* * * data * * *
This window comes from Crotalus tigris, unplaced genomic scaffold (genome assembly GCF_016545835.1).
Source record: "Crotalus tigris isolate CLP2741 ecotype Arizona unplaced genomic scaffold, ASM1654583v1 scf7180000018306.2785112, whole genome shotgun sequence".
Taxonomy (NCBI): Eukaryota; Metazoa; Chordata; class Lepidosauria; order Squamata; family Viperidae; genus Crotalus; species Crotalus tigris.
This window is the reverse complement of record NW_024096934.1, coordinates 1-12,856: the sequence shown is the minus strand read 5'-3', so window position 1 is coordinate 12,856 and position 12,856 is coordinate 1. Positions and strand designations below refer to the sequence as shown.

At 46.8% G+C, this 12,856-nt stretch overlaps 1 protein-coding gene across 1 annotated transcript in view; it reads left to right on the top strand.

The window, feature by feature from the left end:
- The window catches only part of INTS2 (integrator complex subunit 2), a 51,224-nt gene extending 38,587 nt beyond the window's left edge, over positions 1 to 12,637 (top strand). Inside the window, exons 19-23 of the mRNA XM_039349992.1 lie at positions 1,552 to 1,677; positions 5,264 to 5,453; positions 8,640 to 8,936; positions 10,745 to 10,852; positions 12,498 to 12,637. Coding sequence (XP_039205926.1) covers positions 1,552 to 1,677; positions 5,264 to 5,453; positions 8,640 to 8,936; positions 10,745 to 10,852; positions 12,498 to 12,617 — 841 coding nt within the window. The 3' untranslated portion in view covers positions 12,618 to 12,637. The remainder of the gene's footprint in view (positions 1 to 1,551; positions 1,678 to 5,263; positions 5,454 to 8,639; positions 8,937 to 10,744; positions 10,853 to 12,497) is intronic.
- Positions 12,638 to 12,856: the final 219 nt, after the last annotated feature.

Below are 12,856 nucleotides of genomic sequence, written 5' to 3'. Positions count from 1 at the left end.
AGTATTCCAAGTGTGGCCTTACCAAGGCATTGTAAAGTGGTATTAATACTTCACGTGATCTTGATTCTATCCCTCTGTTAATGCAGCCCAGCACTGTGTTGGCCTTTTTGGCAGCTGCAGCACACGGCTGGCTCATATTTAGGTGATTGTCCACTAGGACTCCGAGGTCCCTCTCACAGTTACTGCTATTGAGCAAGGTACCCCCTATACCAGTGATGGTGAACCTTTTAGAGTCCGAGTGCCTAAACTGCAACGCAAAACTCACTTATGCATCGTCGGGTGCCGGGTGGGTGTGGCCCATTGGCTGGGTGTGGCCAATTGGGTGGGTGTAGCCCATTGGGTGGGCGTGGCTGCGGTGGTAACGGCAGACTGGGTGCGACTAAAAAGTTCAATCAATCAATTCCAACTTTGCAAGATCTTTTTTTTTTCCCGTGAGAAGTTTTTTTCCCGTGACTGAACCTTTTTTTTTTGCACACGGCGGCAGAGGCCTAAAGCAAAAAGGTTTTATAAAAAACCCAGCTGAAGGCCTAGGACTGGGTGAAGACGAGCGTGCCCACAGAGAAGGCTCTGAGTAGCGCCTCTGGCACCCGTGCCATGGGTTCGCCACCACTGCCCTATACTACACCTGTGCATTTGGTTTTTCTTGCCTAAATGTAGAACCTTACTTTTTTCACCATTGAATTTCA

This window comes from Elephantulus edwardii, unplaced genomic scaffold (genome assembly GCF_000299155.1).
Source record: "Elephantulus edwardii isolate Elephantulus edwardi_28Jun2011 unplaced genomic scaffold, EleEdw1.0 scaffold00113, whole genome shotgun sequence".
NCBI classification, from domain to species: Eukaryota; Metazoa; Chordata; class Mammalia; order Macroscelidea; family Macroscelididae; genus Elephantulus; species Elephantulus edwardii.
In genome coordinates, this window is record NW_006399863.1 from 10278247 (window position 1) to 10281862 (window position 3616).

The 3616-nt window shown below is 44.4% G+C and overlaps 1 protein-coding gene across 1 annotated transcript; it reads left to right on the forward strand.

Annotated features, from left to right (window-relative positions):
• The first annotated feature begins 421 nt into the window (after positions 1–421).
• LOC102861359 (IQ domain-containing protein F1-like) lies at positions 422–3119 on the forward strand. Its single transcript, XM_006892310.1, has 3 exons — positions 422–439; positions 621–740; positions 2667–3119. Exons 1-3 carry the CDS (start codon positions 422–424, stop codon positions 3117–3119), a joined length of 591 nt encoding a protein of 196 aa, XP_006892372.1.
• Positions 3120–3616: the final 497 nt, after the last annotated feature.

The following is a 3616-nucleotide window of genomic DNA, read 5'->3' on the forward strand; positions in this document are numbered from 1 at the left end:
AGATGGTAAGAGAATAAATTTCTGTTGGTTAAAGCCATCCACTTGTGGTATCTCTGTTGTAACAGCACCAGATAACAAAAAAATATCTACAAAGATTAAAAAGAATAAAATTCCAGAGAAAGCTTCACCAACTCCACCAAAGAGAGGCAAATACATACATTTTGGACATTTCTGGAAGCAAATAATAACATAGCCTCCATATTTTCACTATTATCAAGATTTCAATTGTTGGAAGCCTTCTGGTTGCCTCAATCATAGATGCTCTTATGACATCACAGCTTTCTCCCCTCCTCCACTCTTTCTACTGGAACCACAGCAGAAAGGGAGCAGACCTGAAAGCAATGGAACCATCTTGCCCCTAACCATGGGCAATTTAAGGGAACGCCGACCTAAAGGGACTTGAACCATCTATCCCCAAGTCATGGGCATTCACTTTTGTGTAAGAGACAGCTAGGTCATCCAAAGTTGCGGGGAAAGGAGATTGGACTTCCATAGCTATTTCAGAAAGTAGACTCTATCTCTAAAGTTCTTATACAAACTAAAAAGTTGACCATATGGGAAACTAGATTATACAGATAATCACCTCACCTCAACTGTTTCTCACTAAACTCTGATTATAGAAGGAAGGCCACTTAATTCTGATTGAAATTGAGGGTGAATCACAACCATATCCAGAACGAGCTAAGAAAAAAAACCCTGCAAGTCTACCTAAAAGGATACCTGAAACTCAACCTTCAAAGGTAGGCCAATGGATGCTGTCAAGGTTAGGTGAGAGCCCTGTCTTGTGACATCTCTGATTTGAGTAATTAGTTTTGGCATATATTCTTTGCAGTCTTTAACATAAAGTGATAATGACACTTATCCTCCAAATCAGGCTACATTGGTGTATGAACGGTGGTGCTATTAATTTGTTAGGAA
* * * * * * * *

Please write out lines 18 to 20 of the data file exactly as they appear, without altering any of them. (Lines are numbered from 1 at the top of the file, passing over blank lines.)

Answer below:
• LOC102861359 (IQ domain-containing protein F1-like) lies at positions 422–3119 on the forward strand. Its single transcript, XM_006892310.1, has 3 exons — positions 422–439; positions 621–740; positions 2667–3119. Exons 1-3 carry the CDS (start codon positions 422–424, stop codon positions 3117–3119), a joined length of 591 nt encoding a protein of 196 aa, XP_006892372.1.
• Positions 3120–3616: the final 497 nt, after the last annotated feature.

The following is a 3616-nucleotide window of genomic DNA, read 5'->3' on the forward strand; positions in this document are numbered from 1 at the left end: